Zimbabwe’s Elections: Mugabe’s Last Stand
Africa Briefing N°95
29 Jul 2013
A return to protracted political crisis, and possibly extensive violence, is likely, as Zimbabwe holds inadequately prepared presidential, parliamentary and local elections on 31 July. Conditions for a free and fair vote do not exist. Confidence in the process and institutions is low. The voters roll is a shambles, security forces unreformed and the media grossly imbalanced. The electoral commission is under-funded and lacked time to prepare. Concerns about rigging are pervasive, strongly disputed results highly likely. The Southern African Development Community (SADC) and the African Union (AU) face severe credibility tests. They must avoid a narrow technical approach. If the vote is deeply flawed, they should declare it illegitimate and press for a re-run after several months of careful preparation or, if that is not possible, facilitate negotiation of a compromise acceptable to the major parties; and strong diplomacy will be needed to forestall extensive violence if the presidential contest moves to a run-off in conditions like 2008, or, if President Robert Mugabe loses at any stage, to ensure a smooth transition
89 years old and 33 years at the helm, President Mugabe seeks to ensure his Zimbabwe African National Union-Patriotic Front (ZANU-PF) regains full control of government before embarking on a fraught succession process. Out-manoeuvring both the two rival Movement for Democratic Change (MDC) formations and SADC, ZANU-PF hardliners, supported by the president, secured a Constitutional Court ruling that confirmed the premature election date, shutting down in the process any prospects of necessary reform, around which there had appeared to be growing convergence between the MDCs and SADC.
The regional body, as well as the AU, might have pressed harder for a postponement; however, in the end, they felt they had little option but to accept the sovereign decision of the newly constituted court. MDC formations favoured a later date but could only cry foul and reluctantly agree to participate, since they know a boycott would be counter-productive and that to remain relevant they must demonstrate they retain popular support.
With the campaign in full swing, ZANU-PF has a strong resource advantage. The MDCs have struggled to raise money but are relatively well organised. Prime Minister Morgan Tsvangirai’s MDC-T believes it can win the presidency but fears the electoral commission is being undermined from within and cannot deliver a free, fair, transparent and credible process.
Many expect a Mugabe victory, because “ZANU doesn’t lose elections”, and even if outvoted, as in the first round in 2008, its hardliners would not give up power. Its strategy is to get its supporters to the voting stations and keep the opposition away. Preventing manipulation of the voters roll and tabulation process are critical challenges, as in past polls, though both will potentially have greater scrutiny. The parliamentary vote hinges on 34 swing constituencies in Masvingo and Manicaland provinces, where ZANU-PF seeks to recoup 2008 losses.
Repeated calls from all parties to avert a repeat of the 2008 violence have tempered intimidation tactics, but as campaigning has intensified, incidents have increased, raising fears for what may happen, especially if the presidential contest again goes to a run-off. If the MDCs feel cheated, they are dependent on dispute resolution mechanisms that are untested or have a history of partisanship.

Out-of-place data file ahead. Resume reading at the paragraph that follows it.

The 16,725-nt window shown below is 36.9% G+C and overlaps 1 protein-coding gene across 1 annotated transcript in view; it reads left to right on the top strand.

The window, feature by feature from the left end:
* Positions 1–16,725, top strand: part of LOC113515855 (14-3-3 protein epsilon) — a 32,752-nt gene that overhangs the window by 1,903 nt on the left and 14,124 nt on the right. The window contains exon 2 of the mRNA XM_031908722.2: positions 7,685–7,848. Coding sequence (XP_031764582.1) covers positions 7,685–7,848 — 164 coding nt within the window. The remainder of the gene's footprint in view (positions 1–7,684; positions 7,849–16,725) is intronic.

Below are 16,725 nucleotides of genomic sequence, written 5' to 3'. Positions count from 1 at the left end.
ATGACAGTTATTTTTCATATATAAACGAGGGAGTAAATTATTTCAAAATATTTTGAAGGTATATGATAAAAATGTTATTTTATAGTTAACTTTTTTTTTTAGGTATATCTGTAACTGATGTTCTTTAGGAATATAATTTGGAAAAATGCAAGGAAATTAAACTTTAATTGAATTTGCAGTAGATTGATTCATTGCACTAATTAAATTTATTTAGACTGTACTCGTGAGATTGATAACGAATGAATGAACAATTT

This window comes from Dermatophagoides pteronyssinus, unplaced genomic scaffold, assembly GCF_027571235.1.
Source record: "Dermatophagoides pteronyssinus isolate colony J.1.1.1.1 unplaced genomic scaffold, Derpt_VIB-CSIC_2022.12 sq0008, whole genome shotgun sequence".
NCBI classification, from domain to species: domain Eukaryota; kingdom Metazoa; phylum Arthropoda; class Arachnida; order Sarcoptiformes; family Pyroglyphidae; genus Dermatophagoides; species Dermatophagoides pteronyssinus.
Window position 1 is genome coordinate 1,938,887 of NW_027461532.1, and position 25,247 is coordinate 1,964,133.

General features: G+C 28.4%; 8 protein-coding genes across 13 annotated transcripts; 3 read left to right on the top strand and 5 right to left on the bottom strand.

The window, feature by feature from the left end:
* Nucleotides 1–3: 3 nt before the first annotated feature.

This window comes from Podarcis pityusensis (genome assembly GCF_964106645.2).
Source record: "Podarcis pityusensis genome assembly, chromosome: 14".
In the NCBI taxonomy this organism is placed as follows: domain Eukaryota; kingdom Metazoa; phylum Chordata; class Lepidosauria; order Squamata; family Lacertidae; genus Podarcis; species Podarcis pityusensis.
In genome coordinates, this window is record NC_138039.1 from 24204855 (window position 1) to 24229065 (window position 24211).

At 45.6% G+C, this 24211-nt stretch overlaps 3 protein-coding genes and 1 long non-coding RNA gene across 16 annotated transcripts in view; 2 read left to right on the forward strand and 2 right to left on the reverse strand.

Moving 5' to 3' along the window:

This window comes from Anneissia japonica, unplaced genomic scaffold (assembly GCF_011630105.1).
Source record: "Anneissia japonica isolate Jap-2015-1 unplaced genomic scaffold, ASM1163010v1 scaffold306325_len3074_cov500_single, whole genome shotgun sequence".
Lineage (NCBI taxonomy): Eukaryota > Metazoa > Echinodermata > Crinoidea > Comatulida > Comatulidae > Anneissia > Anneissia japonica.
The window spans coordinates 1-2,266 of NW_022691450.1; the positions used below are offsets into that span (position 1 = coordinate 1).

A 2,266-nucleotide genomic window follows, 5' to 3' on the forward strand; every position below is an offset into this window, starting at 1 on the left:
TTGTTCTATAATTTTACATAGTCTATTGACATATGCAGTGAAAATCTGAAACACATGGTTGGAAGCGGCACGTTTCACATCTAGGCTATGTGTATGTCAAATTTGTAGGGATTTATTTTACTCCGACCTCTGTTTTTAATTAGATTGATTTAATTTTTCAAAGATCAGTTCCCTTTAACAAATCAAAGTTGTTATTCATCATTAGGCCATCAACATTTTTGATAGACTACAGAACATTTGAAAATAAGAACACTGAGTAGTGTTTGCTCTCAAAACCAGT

Much resembles 2008, including an atmosphere of intolerance and restricted access, state media bias and lack of confidence in institutions. There are some significant differences: more voter access to information, especially through the internet, social media, mobile phones and satellite news. ZANU-PF no longer has an increasingly frustrated region’s unquestioning loyalty. SADC publicly acknowledges need for reforms, but expectations it would or could ensure a genuine vote are severely compromised, raising questions about its post-31 July role.
Much of the international community is expected to take its cue from the AU and, especially, SADC, but there are concerns the latter may repeat its 2011 performance in the Democratic Republic of Congo (DRC), when it accepted an election replete with violations of its own guidelines. Mugabe’s threat in the 5 July speech that launched his campaign to leave SADC, “if it makes silly decisions”, and hardliner posturing that the organisation and its most powerful member, South Africa, want regime change, highlight ZANU-PF’s continued reliance on brinkmanship.
Though both are aware Zimbabwe is not ready for elections, SADC and the AU have deployed observers, after weakly urging postponement, but thus far not to the swing constituencies or to many rural areas, though the major threat to security and proper tabulation of results comes from the very security forces legally bound to protect the elections. Especially if the presidential contest goes to a run-off, as in 2008, they should seek to include well-trained SADC police and military (whether active duty or retired) in their observer delegations specifically to monitor the conduct of the Zimbabwe military and police.
Pre-election statements by SADC and the AU suggest an atmosphere of calm, but if they are to safeguard the region from a new crisis and help Zimbabwe move toward an adjustment of political power that fairly and efficiently reflects the genuine strengths of the two main camps, they need to be prepared to react promptly and strongly to an unfair vote, an escalation of violence or results rejected by bitterly divided camps.
Johannesburg/Brussels, 29 July 2013